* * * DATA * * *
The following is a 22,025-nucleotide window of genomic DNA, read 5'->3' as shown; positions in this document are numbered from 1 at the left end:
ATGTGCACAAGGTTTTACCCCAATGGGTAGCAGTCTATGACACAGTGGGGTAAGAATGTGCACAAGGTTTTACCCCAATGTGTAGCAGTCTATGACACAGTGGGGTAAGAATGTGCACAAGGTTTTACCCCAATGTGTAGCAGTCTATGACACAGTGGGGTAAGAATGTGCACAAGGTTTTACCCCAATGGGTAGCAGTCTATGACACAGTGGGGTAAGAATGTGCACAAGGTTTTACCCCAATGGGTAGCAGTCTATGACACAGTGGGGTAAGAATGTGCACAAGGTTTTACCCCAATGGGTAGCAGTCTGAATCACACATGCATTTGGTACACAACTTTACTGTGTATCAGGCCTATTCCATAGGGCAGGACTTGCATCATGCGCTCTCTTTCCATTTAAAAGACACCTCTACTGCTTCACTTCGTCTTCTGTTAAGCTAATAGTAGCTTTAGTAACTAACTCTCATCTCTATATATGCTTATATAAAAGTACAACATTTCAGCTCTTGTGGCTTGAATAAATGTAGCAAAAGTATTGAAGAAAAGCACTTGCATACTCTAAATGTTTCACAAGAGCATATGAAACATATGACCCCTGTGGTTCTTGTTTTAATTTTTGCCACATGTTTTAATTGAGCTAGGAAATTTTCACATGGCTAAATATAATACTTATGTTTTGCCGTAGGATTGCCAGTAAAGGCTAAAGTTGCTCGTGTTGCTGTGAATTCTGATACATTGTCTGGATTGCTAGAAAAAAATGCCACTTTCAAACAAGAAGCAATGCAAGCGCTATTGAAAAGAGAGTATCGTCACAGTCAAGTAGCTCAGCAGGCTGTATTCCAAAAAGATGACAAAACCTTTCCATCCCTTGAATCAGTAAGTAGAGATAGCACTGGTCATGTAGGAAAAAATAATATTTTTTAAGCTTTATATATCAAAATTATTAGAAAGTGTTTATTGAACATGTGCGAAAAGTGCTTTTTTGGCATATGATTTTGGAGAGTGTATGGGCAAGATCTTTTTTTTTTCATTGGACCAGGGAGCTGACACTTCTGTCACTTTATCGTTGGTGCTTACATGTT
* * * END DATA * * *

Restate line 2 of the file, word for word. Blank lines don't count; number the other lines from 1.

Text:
ATGTGCACAAGGTTTTACCCCAATGGGTAGCAGTCTATGACACAGTGGGGTAAGAATGTGCACAAGGTTTTACCCCAATGTGTAGCAGTCTATGACACAGTGGGGTAAGAATGTGCACAAGGTTTTACCCCAATGTGTAGCAGTCTATGACACAGTGGGGTAAGAATGTGCACAAGGTTTTACCCCAATGGGTAGCAGTCTATGACACAGTGGGGTAAGAATGTGCACAAGGTTTTACCCCAATGGGTAGCAGTCTATGACACAGTGGGGTAAGAATGTGCACAAGGTTTTACCCCAATGGGTAGCAGTCTGAATCACACATGCATTTGGTACACAACTTTACTGTGTATCAGGCCTATTCCATAGGGCAGGACTTGCATCATGCGCTCTCTTTCCATTTAAAAGACACCTCTACTGCTTCACTTCGTCTTCTGTTAAGCTAATAGTAGCTTTAGTAACTAACTCTCATCTCTATATATGCTTATATAAAAGTACAACATTTCAGCTCTTGTGGCTTGAATAAATGTAGCAAAAGTATTGAAGAAAAGCACTTGCATACTCTAAATGTTTCACAAGAGCATATGAAACATATGACCCCTGTGGTTCTTGTTTTAATTTTTGCCACATGTTTTAATTGAGCTAGGAAATTTTCACATGGCTAAATATAATACTTATGTTTTGCCGTAGGATTGCCAGTAAAGGCTAAAGTTGCTCGTGTTGCTGTGAATTCTGATACATTGTCTGGATTGCTAGAAAAAAATGCCACTTTCAAACAAGAAGCAATGCAAGCGCTATTGAAAAGAGAGTATCGTCACAGTCAAGTAGCTCAGCAGGCTGTATTCCAAAAAGATGACAAAACCTTTCCATCCCTTGAATCAGTAAGTAGAGATAGCACTGGTCATGTAGGAAAAAATAATATTTTTTAAGCTTTATATATCAAAATTATTAGAAAGTGTTTATTGAACATGTGCGAAAAGTGCTTTTTTGGCATATGATTTTGGAGAGTGTATGGGCAAGATCTTTTTTTTTTCATTGGACCAGGGAGCTGACACTTCTGTCACTTTATCGTTGGTGCTTACATGTT